* MESCHLER'S Life of Saint Louis of Gonzaga, French translation by LEBREQUIER, 1891, p. 40.
At the age of twelve, we read of this young man that "if by chance his mother sent one of her maids of honor to him with a message, he never allowed her to come in, but listened to her through the barely opened door, and dismissed her immediately. He did not like to be alone with his own mother, whether at table or in conversation; and when the rest of the company withdrew, he sought also a pretext for retiring.... Several great ladies, relatives of his, he avoided learning to know even by sight; and he made a sort of treaty with his father, engaging promptly and readily to accede to all his wishes, if he might only be excused from all visits to ladies." (Ibid., p. 71.)
When he was seventeen years old Louis joined the Jesuit order, * against his father's passionate entreaties, for he was heir of a princely house; and when a year later the father died, he took the loss as a 'particular attention' to himself on God's part, and wrote letters of stilted good advice, as from a spiritual superior, to his grieving mother. He soon became so good a monk that if any one asked him the number of his brothers and sisters, he had to reflect and count them over before replying. A Father asked him one day if he were never troubled by the thought of his family, to which, "I never think of them except when praying for them," was his only answer. Never was he seen to hold in his hand a flower or anything perfumed, that he might take pleasure in it. On the contrary, in the hospital, he used to seek for whatever was most disgusting, and eagerly snatch the bandages of ulcers, etc., from the hands of his companions. He avoided worldly talk, and immediately tried to turn every conversation on to pious subjects, or else he remained silent. He systematically refused to notice his surroundings. Being ordered one day to bring a book from the rector's seat in the refectory, he had to ask where the rector sat, for in the three months he had eaten bread there, so carefully did he guard his eyes that he had not noticed the place. One day, during recess, having looked by chance on one of his companions, he reproached himself as for a grave sin against modesty. He cultivated silence, as preserving from sins of the tongue; and his greatest penance was the limit which his superiors set to his bodily penances. He sought after false accusations and unjust reprimands as opportunities of humility; and such was his obedience that, when a room-mate, having no more paper, asked him for a sheet, he did not feel free to give it to him without first obtaining the permission of the superior, who, as such, stood in the place of God, and transmitted his orders.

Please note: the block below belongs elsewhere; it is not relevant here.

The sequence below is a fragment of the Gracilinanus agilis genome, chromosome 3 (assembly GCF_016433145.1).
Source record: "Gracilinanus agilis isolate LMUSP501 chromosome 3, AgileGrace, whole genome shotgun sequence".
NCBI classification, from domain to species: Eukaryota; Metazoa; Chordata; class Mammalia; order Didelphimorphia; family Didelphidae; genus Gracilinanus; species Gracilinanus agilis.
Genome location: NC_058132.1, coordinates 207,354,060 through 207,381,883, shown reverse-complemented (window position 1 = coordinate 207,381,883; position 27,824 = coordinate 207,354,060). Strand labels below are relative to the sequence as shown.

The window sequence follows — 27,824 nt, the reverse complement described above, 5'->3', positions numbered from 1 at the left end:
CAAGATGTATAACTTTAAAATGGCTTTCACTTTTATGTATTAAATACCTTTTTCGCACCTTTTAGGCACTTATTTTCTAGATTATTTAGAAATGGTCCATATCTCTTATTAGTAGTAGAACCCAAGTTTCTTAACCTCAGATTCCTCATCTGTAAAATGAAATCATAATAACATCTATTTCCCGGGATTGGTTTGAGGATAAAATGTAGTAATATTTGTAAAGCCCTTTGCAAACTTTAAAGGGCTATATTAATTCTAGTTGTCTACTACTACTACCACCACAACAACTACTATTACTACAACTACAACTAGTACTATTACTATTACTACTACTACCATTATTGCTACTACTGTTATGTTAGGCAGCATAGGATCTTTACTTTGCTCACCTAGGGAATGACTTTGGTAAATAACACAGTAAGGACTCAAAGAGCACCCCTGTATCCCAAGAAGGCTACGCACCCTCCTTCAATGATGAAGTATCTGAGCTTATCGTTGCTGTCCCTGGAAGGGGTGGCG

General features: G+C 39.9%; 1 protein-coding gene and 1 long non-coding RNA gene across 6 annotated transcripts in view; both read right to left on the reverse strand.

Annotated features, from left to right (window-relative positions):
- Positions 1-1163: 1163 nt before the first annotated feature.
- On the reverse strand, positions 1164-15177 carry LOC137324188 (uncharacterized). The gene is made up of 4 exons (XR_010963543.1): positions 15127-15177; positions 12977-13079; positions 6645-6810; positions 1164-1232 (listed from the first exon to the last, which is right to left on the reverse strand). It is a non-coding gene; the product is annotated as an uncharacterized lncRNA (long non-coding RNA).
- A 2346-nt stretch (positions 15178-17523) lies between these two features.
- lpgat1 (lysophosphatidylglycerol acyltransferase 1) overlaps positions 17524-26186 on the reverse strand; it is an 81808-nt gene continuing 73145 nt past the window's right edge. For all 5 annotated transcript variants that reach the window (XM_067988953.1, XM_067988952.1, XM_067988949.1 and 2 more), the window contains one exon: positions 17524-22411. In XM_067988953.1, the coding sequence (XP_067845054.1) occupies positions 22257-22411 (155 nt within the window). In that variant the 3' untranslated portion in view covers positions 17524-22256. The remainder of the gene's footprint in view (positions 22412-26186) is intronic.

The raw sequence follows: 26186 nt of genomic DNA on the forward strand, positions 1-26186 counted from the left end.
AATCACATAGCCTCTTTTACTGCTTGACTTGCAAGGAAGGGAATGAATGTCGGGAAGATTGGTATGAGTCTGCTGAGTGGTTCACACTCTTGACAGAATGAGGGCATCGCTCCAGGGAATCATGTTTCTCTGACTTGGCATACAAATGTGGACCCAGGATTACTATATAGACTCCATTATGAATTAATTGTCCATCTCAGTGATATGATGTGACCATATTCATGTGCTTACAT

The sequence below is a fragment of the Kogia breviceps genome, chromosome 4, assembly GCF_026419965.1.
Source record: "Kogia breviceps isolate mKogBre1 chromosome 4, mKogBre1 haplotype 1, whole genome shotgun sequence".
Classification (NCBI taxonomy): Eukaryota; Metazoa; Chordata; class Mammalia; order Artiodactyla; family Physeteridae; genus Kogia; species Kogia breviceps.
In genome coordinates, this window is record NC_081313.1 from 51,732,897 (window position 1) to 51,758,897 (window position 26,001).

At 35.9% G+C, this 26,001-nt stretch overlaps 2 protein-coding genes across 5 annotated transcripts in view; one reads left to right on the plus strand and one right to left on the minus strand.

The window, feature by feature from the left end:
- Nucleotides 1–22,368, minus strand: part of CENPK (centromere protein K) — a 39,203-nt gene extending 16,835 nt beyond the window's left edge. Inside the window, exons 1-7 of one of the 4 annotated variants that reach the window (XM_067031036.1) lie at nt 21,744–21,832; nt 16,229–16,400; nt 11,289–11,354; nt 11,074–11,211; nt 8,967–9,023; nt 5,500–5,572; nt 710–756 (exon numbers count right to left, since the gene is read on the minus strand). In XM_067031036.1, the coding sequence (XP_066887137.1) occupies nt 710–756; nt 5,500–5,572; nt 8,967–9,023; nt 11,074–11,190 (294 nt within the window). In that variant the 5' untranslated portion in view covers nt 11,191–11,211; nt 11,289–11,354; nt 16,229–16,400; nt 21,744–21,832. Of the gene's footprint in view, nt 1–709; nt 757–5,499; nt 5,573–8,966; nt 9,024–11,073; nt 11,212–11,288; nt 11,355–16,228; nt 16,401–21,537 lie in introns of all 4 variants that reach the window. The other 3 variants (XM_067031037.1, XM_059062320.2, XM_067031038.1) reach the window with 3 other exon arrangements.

* In his boyish note-book he praises the monastic life for its freedom from sin, and for the imperishable treasures, which it enables us to store up, "of merit in God's eyes which makes of Him our debtor for all Eternity." Loc. cit., p. 62.
I can find no other sorts of fruit than these of Louis's saintship. He died in 1591, in his twenty-ninth year, and is known in the Church as the patron of all young people. On his festival, the altar in the chapel devoted to him in a certain church in Rome "is embosomed in flowers, arranged with exquisite taste; and a pile of letters may be seen at its foot, written to the Saint by young men and women, and directed to 'Paradiso.' They are supposed to be burnt unread except by San Luigi, who must find singular petitions in these pretty little missives, tied up now with a green ribbon, expressive of hope, now with a red one, emblematic of love," etc. *
* Mademoiselle Mori, a novel quoted in HARE'S Walks in Rome, 1900, i. 55.
I cannot resist the temptation to quote from Starbuck's book, p. 388, another case of purification by elimination. It runs as follows: